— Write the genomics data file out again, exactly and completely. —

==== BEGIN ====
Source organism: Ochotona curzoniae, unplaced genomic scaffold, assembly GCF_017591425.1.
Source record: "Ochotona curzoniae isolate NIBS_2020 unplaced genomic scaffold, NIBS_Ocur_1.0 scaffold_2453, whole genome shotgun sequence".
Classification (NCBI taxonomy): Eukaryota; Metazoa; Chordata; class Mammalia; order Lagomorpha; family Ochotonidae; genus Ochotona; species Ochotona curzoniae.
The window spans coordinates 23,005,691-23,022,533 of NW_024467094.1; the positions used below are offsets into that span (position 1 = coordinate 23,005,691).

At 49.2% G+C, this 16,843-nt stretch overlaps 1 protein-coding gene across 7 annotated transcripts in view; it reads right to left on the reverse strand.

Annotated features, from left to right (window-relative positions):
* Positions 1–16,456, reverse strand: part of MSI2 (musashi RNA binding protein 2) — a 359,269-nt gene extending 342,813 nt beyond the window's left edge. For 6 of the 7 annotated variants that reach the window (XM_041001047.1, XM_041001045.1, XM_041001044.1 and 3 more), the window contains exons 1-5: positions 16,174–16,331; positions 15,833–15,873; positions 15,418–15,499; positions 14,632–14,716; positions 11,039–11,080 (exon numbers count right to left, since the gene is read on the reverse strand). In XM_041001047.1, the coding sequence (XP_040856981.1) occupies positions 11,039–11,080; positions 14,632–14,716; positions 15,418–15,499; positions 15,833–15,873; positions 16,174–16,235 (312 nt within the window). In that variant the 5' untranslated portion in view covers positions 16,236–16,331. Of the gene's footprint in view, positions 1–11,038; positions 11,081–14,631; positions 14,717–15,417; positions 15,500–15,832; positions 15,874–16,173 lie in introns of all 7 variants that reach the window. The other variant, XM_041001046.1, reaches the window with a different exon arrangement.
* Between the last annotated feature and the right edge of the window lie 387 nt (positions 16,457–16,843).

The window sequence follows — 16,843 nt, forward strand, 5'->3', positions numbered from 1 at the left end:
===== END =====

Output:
Source organism: Ochotona curzoniae, unplaced genomic scaffold, assembly GCF_017591425.1.
Source record: "Ochotona curzoniae isolate NIBS_2020 unplaced genomic scaffold, NIBS_Ocur_1.0 scaffold_2453, whole genome shotgun sequence".
Classification (NCBI taxonomy): Eukaryota; Metazoa; Chordata; class Mammalia; order Lagomorpha; family Ochotonidae; genus Ochotona; species Ochotona curzoniae.
The window spans coordinates 23,005,691-23,022,533 of NW_024467094.1; the positions used below are offsets into that span (position 1 = coordinate 23,005,691).

At 49.2% G+C, this 16,843-nt stretch overlaps 1 protein-coding gene across 7 annotated transcripts in view; it reads right to left on the reverse strand.

Annotated features, from left to right (window-relative positions):
* Positions 1–16,456, reverse strand: part of MSI2 (musashi RNA binding protein 2) — a 359,269-nt gene extending 342,813 nt beyond the window's left edge. For 6 of the 7 annotated variants that reach the window (XM_041001047.1, XM_041001045.1, XM_041001044.1 and 3 more), the window contains exons 1-5: positions 16,174–16,331; positions 15,833–15,873; positions 15,418–15,499; positions 14,632–14,716; positions 11,039–11,080 (exon numbers count right to left, since the gene is read on the reverse strand). In XM_041001047.1, the coding sequence (XP_040856981.1) occupies positions 11,039–11,080; positions 14,632–14,716; positions 15,418–15,499; positions 15,833–15,873; positions 16,174–16,235 (312 nt within the window). In that variant the 5' untranslated portion in view covers positions 16,236–16,331. Of the gene's footprint in view, positions 1–11,038; positions 11,081–14,631; positions 14,717–15,417; positions 15,500–15,832; positions 15,874–16,173 lie in introns of all 7 variants that reach the window. The other variant, XM_041001046.1, reaches the window with a different exon arrangement.
* Between the last annotated feature and the right edge of the window lie 387 nt (positions 16,457–16,843).

The window sequence follows — 16,843 nt, forward strand, 5'->3', positions numbered from 1 at the left end: